Cynthia Ursino, PhD

I've always been fascinated by animal social behaviors, and interactions between species. I have centered my research on understanding the evolution of reproductive strategies, such as cooperative breeding and brood parasitism, in birds, combining behavioral observations, genetics analysis, and field experiments.


I am currently studying the social and genetic mating systems of Shiny and Screaming Cowbirds in South America. Mating systems of brood parasites are of special interest because they have evolved in the absence of parental care. Brood parasites are therefore expected to be more promiscuous. However, behavioral observations suggest that Shiny Cowbirds are indeed promiscuous, but for Screaming Cowbirds observations suggest that they may actually be monogamous. Using double-digest restriction-site associated DNA sequencing (ddRad-seq) and mitochondrial DNA, the families group will be reconstruct.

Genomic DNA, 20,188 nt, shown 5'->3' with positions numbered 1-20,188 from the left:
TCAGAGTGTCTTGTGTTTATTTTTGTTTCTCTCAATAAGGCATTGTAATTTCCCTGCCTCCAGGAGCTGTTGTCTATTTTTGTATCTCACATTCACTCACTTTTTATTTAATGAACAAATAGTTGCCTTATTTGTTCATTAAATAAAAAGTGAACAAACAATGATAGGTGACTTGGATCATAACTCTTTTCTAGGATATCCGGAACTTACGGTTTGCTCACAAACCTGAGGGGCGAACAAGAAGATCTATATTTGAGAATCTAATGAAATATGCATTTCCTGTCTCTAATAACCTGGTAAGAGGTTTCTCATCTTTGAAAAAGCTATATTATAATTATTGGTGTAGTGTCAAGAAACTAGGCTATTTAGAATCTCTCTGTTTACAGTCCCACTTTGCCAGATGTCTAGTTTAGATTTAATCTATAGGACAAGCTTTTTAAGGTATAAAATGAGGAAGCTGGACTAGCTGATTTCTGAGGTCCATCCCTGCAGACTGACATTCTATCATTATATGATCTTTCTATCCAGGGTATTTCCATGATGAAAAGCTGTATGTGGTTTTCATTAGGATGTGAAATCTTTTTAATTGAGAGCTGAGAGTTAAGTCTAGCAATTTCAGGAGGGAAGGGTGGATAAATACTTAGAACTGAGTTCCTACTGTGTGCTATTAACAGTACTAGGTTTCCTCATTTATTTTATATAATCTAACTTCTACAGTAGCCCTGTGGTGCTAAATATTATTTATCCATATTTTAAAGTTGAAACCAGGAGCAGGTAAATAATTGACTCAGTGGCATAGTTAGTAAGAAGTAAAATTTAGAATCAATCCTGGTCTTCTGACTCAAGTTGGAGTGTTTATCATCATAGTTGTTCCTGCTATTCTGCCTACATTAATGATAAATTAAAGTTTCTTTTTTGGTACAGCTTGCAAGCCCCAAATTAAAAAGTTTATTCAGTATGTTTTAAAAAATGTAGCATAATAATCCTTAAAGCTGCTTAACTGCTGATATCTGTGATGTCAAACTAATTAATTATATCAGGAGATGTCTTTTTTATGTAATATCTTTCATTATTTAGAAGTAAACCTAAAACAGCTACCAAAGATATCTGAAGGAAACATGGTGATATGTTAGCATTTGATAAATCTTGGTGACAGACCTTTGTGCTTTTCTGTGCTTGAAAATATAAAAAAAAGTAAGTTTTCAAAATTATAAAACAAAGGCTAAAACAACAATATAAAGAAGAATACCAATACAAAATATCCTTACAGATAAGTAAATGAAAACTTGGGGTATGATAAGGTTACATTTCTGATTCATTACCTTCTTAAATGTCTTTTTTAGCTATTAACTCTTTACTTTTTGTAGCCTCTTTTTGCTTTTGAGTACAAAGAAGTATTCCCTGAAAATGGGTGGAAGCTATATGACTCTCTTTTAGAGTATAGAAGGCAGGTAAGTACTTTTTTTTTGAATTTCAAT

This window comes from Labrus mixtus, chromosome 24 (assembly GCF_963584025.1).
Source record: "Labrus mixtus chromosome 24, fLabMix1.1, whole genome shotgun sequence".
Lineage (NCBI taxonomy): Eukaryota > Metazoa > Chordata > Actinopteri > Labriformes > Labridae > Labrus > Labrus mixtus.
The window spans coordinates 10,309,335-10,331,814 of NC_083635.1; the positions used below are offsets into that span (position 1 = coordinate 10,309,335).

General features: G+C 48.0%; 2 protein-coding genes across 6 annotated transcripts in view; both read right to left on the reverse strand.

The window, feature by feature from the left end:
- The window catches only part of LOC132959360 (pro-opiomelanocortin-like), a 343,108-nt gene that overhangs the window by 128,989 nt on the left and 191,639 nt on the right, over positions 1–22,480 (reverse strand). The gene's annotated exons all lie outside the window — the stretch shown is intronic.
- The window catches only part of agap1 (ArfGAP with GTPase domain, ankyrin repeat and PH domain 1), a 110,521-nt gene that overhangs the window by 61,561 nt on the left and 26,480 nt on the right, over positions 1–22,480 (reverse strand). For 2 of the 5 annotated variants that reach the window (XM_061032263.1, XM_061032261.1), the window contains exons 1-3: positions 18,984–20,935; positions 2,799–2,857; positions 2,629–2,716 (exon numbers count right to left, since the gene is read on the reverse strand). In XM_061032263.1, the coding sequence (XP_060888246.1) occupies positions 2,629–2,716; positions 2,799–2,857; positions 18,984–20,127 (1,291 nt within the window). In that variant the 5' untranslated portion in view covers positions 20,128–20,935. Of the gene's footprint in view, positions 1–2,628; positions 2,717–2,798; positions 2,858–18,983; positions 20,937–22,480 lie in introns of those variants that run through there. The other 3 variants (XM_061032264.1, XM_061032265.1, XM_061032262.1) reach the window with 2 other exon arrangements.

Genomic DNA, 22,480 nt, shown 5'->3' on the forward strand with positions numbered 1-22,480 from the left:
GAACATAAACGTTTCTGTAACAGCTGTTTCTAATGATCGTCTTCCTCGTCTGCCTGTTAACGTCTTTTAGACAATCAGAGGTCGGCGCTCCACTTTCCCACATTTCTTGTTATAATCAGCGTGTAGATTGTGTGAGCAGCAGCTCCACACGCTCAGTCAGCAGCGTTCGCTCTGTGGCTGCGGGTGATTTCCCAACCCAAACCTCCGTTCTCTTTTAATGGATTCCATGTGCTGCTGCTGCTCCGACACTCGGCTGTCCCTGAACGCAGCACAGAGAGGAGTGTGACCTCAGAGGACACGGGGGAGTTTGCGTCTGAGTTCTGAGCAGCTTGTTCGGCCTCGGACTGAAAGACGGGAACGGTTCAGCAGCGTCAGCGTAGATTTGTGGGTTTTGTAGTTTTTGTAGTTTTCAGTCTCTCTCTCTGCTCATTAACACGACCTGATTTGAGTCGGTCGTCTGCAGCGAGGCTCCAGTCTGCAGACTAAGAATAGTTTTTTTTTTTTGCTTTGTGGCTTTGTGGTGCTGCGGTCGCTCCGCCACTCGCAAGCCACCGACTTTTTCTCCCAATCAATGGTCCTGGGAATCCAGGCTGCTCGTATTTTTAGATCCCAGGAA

During my PhD, I worked on a unique study system from South America, consisting of three species sharing one nest: two closely related brood parasites, the specialist Screaming Cowbird (Molothrus rufoaxillaris) and generalist Shiny Cowbird (M. bonariensis), and a shared cooperative breeder host, the Baywing (Agelaioides badius). I described the social system of the host Baywing using observational and behavioral data and the Baywing’s genetic mating system. Also, I studied the evolution of host-parasites interactions in this system with special emphasis on vocal mimicry. 


Princeton University
Department of Ecology and Evolutionary Biology
106A Guyot Hall
Princeton, NJ 08544
[email protected]